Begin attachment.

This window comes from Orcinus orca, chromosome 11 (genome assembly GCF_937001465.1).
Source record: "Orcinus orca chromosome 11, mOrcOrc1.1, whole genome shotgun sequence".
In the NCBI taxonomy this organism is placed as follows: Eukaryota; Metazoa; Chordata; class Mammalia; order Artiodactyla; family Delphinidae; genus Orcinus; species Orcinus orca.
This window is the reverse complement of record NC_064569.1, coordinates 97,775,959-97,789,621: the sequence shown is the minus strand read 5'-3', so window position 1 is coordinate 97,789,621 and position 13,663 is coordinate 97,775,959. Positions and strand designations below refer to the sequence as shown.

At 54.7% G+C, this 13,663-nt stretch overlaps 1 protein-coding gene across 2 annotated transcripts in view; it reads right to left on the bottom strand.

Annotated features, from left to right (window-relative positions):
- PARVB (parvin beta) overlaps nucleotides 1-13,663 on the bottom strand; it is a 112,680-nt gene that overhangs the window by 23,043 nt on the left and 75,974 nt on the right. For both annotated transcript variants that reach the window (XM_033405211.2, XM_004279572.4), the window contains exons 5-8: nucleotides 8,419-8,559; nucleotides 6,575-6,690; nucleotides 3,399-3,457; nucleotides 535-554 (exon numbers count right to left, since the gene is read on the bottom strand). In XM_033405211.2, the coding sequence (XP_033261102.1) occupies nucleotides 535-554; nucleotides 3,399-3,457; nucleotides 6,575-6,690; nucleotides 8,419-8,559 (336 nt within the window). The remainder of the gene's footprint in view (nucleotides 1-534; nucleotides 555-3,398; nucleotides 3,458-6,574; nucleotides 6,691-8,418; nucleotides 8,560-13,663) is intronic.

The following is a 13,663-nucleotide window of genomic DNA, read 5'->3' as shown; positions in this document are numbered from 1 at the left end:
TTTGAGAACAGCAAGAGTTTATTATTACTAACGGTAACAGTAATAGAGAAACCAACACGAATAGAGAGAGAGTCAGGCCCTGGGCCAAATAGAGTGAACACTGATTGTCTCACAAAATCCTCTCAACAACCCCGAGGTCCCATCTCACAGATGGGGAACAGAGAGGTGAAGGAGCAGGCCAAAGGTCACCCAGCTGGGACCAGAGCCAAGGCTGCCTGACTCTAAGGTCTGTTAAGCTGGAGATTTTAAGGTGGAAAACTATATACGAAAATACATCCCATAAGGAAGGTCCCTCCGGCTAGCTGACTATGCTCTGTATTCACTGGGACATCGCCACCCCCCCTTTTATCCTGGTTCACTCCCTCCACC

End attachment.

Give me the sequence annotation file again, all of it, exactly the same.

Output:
This window comes from Orcinus orca, chromosome 11 (genome assembly GCF_937001465.1).
Source record: "Orcinus orca chromosome 11, mOrcOrc1.1, whole genome shotgun sequence".
In the NCBI taxonomy this organism is placed as follows: Eukaryota; Metazoa; Chordata; class Mammalia; order Artiodactyla; family Delphinidae; genus Orcinus; species Orcinus orca.
This window is the reverse complement of record NC_064569.1, coordinates 97,775,959-97,789,621: the sequence shown is the minus strand read 5'-3', so window position 1 is coordinate 97,789,621 and position 13,663 is coordinate 97,775,959. Positions and strand designations below refer to the sequence as shown.

At 54.7% G+C, this 13,663-nt stretch overlaps 1 protein-coding gene across 2 annotated transcripts in view; it reads right to left on the bottom strand.

Annotated features, from left to right (window-relative positions):
- PARVB (parvin beta) overlaps nucleotides 1-13,663 on the bottom strand; it is a 112,680-nt gene that overhangs the window by 23,043 nt on the left and 75,974 nt on the right. For both annotated transcript variants that reach the window (XM_033405211.2, XM_004279572.4), the window contains exons 5-8: nucleotides 8,419-8,559; nucleotides 6,575-6,690; nucleotides 3,399-3,457; nucleotides 535-554 (exon numbers count right to left, since the gene is read on the bottom strand). In XM_033405211.2, the coding sequence (XP_033261102.1) occupies nucleotides 535-554; nucleotides 3,399-3,457; nucleotides 6,575-6,690; nucleotides 8,419-8,559 (336 nt within the window). The remainder of the gene's footprint in view (nucleotides 1-534; nucleotides 555-3,398; nucleotides 3,458-6,574; nucleotides 6,691-8,418; nucleotides 8,560-13,663) is intronic.

The following is a 13,663-nucleotide window of genomic DNA, read 5'->3' as shown; positions in this document are numbered from 1 at the left end:
TTTGAGAACAGCAAGAGTTTATTATTACTAACGGTAACAGTAATAGAGAAACCAACACGAATAGAGAGAGAGTCAGGCCCTGGGCCAAATAGAGTGAACACTGATTGTCTCACAAAATCCTCTCAACAACCCCGAGGTCCCATCTCACAGATGGGGAACAGAGAGGTGAAGGAGCAGGCCAAAGGTCACCCAGCTGGGACCAGAGCCAAGGCTGCCTGACTCTAAGGTCTGTTAAGCTGGAGATTTTAAGGTGGAAAACTATATACGAAAATACATCCCATAAGGAAGGTCCCTCCGGCTAGCTGACTATGCTCTGTATTCACTGGGACATCGCCACCCCCCCTTTTATCCTGGTTCACTCCCTCCACC